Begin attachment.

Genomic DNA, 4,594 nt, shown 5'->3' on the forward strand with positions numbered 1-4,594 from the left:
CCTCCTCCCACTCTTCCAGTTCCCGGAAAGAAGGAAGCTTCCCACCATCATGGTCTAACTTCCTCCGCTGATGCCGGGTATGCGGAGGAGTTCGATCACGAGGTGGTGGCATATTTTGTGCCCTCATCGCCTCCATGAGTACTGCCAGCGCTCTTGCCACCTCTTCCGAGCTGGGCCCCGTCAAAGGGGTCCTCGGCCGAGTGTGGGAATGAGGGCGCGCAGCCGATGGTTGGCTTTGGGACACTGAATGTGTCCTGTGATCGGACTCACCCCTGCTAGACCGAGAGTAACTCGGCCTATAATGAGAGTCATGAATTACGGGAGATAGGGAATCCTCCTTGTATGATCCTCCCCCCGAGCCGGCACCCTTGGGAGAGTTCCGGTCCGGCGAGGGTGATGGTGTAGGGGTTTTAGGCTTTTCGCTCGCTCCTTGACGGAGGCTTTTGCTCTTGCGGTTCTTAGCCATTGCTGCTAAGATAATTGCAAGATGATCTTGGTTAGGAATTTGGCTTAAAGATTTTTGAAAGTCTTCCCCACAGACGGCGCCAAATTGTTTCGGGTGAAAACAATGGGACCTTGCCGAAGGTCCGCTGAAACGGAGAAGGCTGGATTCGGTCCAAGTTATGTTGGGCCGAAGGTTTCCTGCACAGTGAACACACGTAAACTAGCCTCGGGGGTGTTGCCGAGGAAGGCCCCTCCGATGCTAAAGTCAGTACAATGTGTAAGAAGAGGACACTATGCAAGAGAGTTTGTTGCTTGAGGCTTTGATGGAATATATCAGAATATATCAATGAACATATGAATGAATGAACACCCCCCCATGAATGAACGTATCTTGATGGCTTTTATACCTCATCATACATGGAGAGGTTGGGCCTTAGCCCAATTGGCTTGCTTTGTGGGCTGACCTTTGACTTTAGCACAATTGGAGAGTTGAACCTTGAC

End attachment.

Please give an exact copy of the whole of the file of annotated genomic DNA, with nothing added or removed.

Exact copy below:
Genomic DNA, 4,594 nt, shown 5'->3' on the forward strand with positions numbered 1-4,594 from the left:
CCTCCTCCCACTCTTCCAGTTCCCGGAAAGAAGGAAGCTTCCCACCATCATGGTCTAACTTCCTCCGCTGATGCCGGGTATGCGGAGGAGTTCGATCACGAGGTGGTGGCATATTTTGTGCCCTCATCGCCTCCATGAGTACTGCCAGCGCTCTTGCCACCTCTTCCGAGCTGGGCCCCGTCAAAGGGGTCCTCGGCCGAGTGTGGGAATGAGGGCGCGCAGCCGATGGTTGGCTTTGGGACACTGAATGTGTCCTGTGATCGGACTCACCCCTGCTAGACCGAGAGTAACTCGGCCTATAATGAGAGTCATGAATTACGGGAGATAGGGAATCCTCCTTGTATGATCCTCCCCCCGAGCCGGCACCCTTGGGAGAGTTCCGGTCCGGCGAGGGTGATGGTGTAGGGGTTTTAGGCTTTTCGCTCGCTCCTTGACGGAGGCTTTTGCTCTTGCGGTTCTTAGCCATTGCTGCTAAGATAATTGCAAGATGATCTTGGTTAGGAATTTGGCTTAAAGATTTTTGAAAGTCTTCCCCACAGACGGCGCCAAATTGTTTCGGGTGAAAACAATGGGACCTTGCCGAAGGTCCGCTGAAACGGAGAAGGCTGGATTCGGTCCAAGTTATGTTGGGCCGAAGGTTTCCTGCACAGTGAACACACGTAAACTAGCCTCGGGGGTGTTGCCGAGGAAGGCCCCTCCGATGCTAAAGTCAGTACAATGTGTAAGAAGAGGACACTATGCAAGAGAGTTTGTTGCTTGAGGCTTTGATGGAATATATCAGAATATATCAATGAACATATGAATGAATGAACACCCCCCCATGAATGAACGTATCTTGATGGCTTTTATACCTCATCATACATGGAGAGGTTGGGCCTTAGCCCAATTGGCTTGCTTTGTGGGCTGACCTTTGACTTTAGCACAATTGGAGAGTTGAACCTTGAC